Doris Day, Fertility Goddess

Dear Millicent,

I am sure I am not the first one to present this thesis, but, like a college freshman, since the thought arrived in my head solo, I’ll pretend like I am the first to discover that the pool has a deep end. In every film that I have watched starring Doris Day she is the ultimate reproducer. Love, for her, equals babies. Doris Day is a baby machine.

My research is not thorough, but this is my evidence so far:

  • The Thrill of It All: I’ve already talked about all the reproduction going on there, but it does end with her realizing the importance of babies, and then going upstairs with James Garner to have some babymakin’ sex.
  • Pillow Talk: The movie ends with the announcement of an apparently blissful, and successful, three months of marriage. Day is preggaroo.
  • It Happened To Jane: Actually, I don’t know here. She has kids, but is not knocked up at the end…however she is in a virginal white dress that gets unbearable tarnished with soot as she proposes to her future husband. So, we can take that back to a fertile/earth mother deity thing right? As she enters marriage, takes control of her life, she has a connection to the earth (coal?).
  • The Man Who Knew Too Much: While walking along in Marrakesh, Day surprises Stewart with a chat about how she wants another baby. The rest of the movie could be seen as a metaphor for how hard it is to actually be a parent (constant worry, valuing your child’s life over the lives of others, having no control of the future (the theme song is Que Sera, after all)).

On an interesting note, one of the Marx brothers once famously said “I knew Doris Day before she was a virgin.” And there is such a strong note of purity about her, mostly because the babies are always the outcome and symbol of the happy, holy marriage. Compare, say, “The Thrill of it All” to Godard’s “A Woman is a Woman,” and you have the same ending (a couple in bed trying to get up the stick (I’ve always thought that was an uncomfortably foul phrase)), but the states of the couples are opposite. Garner and Day are a rich married couple, very much mainstream, with two kids already. Her independence and spokes-modeling career are conquered by the desire to have a kid. In “A Woman is a Woman” they are two unmarried kids, barely making a living, and Anna Karina’s intent to get pregnant is the symbol of her independence–she wants to have a kid and goes through all kinds of tomfoolery to make it so (which is an issue, for another discussion, but she does call herself a dame…so I am almost, almost, all right with it).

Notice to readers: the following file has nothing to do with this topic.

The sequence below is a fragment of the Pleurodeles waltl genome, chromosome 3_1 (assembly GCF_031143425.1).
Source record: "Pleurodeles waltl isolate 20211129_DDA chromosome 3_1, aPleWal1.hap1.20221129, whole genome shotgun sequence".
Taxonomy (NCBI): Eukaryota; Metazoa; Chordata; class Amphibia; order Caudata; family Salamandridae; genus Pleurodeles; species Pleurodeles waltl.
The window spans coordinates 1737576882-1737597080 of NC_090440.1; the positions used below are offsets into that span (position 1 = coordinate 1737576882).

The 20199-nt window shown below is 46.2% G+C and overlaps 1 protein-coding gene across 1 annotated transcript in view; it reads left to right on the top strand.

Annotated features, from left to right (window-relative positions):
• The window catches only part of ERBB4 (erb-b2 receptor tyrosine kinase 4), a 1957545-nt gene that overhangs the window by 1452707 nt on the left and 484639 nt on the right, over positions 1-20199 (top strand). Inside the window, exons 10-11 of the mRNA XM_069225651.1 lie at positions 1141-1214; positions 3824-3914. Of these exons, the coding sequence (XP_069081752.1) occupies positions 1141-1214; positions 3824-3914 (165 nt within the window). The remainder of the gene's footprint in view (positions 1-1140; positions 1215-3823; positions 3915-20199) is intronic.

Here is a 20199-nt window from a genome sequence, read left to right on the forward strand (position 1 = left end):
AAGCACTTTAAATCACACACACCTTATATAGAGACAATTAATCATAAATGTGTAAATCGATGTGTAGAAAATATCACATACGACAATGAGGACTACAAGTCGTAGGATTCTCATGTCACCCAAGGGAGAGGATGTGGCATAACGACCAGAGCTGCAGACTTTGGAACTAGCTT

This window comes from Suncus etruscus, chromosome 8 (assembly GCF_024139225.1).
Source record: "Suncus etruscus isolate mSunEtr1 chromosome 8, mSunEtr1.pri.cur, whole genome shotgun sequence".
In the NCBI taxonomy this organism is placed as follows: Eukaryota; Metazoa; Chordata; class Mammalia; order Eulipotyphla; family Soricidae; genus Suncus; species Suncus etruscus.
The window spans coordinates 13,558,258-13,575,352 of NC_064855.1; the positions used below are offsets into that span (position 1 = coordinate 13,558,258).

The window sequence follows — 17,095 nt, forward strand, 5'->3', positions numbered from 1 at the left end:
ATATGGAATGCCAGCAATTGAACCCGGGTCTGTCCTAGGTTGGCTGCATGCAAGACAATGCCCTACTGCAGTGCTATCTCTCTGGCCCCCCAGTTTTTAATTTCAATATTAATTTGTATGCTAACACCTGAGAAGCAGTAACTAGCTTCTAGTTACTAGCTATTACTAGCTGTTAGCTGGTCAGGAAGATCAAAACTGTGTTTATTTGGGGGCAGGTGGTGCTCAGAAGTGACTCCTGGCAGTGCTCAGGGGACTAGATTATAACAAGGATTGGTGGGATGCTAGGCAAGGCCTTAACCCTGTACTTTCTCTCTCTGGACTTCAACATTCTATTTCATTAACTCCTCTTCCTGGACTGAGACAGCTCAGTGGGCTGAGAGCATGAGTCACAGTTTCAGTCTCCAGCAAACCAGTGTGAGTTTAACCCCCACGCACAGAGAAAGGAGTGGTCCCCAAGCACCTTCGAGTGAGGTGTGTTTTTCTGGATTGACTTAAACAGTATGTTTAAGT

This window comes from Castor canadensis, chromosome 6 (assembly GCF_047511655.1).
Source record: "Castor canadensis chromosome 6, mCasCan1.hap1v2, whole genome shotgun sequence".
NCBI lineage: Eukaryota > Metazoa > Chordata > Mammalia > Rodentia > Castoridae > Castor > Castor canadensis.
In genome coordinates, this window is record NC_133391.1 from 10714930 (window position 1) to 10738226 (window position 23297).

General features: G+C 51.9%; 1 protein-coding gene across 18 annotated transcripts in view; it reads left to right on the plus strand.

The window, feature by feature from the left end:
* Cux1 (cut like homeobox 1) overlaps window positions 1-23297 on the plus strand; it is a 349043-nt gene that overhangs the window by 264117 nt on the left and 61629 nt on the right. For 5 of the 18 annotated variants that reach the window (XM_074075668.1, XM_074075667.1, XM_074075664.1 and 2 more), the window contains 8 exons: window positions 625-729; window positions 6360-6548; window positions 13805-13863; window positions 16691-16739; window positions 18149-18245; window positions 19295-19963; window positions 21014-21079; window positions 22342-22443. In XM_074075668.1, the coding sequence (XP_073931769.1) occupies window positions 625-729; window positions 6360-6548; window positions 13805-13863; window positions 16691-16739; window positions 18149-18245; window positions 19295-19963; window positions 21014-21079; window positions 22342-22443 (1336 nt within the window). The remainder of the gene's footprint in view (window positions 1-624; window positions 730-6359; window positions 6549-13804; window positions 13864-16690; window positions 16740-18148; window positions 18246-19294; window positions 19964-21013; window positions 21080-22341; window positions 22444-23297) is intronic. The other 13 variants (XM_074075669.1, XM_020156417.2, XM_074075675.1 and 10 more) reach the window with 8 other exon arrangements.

But maybe the actual fascination here is that in most of these movies the female characters are making the decision to have a child. To bring it up to Stewart as if getting preggers is a choice they both can make, and not an immediate symptom of married life. She also chooses to get pregnant with Garner. In both cases, they have kids that are over 5, and the parents have obviously had sex in the years since the initial pregnancies. So, maybe all this is code for the fact that birth control was now a daily part of normal American life? And in France, because they were cooler and smoked more, it was part of daily bohemian living, too? Ladies, so set on pregnancy, could now actually announce that they were pursuing pregnancy in their sexual relationships, instead of the older model of sex=baby. And you could talk about it, in public even.

But I think right now you are in junior high? Your home turned into Angela Chase’s basement? Don’t let Rayanne near the spiked punch! or Catalano! I still wore stirrup pants for an unfortunate majority of 7th grade, and then I somehow went grunge, very quickly. It was an uncomfortable transition, but if I could attend your party tonight, I think I would dress in my creme stirrup pants, and knee-length nautical sweater. For shoes, probably some Van’s, in homage to my misguided attempts to think that they made everything somehow alternative and therefore better. I hope nobody at the party tonight sweats as much as I did in middle school. Overactive glands. Oh, the terror. Even the memory of the terror. I wish I was a lot of things, but I am glad that the overactive sweat gland days have subsided.

Off to journal about how I know it’s not cool to want Guess jeans anymore, but that I still really want a pair, and then to read Brian Jacques books where the animals talk and have lovely feasts with things like “acorn tartlet” and “pumpkin jam pie.”

Yours,

CF

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